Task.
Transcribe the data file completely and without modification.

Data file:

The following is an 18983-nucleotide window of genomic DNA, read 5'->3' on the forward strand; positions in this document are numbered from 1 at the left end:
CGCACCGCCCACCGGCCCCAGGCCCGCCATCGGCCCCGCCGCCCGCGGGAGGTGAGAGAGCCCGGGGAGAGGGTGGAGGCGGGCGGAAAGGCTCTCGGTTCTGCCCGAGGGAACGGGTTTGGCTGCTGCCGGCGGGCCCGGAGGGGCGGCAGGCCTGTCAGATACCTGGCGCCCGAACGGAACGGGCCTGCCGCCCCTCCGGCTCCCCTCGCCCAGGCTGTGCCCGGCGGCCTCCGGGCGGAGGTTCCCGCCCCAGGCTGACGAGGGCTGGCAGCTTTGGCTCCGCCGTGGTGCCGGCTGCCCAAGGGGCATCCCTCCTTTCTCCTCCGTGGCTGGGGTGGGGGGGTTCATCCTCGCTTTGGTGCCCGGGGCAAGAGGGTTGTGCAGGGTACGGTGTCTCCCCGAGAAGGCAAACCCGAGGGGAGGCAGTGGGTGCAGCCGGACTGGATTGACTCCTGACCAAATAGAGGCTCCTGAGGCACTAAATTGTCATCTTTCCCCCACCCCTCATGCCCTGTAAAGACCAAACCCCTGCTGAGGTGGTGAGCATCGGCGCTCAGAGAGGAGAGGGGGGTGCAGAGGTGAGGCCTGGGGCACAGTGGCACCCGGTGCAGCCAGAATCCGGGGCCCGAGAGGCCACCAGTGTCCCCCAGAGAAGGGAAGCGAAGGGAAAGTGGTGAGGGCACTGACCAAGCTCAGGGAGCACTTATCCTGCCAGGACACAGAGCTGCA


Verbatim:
The following is an 18983-nucleotide window of genomic DNA, read 5'->3' on the forward strand; positions in this document are numbered from 1 at the left end:
CGCACCGCCCACCGGCCCCAGGCCCGCCATCGGCCCCGCCGCCCGCGGGAGGTGAGAGAGCCCGGGGAGAGGGTGGAGGCGGGCGGAAAGGCTCTCGGTTCTGCCCGAGGGAACGGGTTTGGCTGCTGCCGGCGGGCCCGGAGGGGCGGCAGGCCTGTCAGATACCTGGCGCCCGAACGGAACGGGCCTGCCGCCCCTCCGGCTCCCCTCGCCCAGGCTGTGCCCGGCGGCCTCCGGGCGGAGGTTCCCGCCCCAGGCTGACGAGGGCTGGCAGCTTTGGCTCCGCCGTGGTGCCGGCTGCCCAAGGGGCATCCCTCCTTTCTCCTCCGTGGCTGGGGTGGGGGGGTTCATCCTCGCTTTGGTGCCCGGGGCAAGAGGGTTGTGCAGGGTACGGTGTCTCCCCGAGAAGGCAAACCCGAGGGGAGGCAGTGGGTGCAGCCGGACTGGATTGACTCCTGACCAAATAGAGGCTCCTGAGGCACTAAATTGTCATCTTTCCCCCACCCCTCATGCCCTGTAAAGACCAAACCCCTGCTGAGGTGGTGAGCATCGGCGCTCAGAGAGGAGAGGGGGGTGCAGAGGTGAGGCCTGGGGCACAGTGGCACCCGGTGCAGCCAGAATCCGGGGCCCGAGAGGCCACCAGTGTCCCCCAGAGAAGGGAAGCGAAGGGAAAGTGGTGAGGGCACTGACCAAGCTCAGGGAGCACTTATCCTGCCAGGACACAGAGCTGCA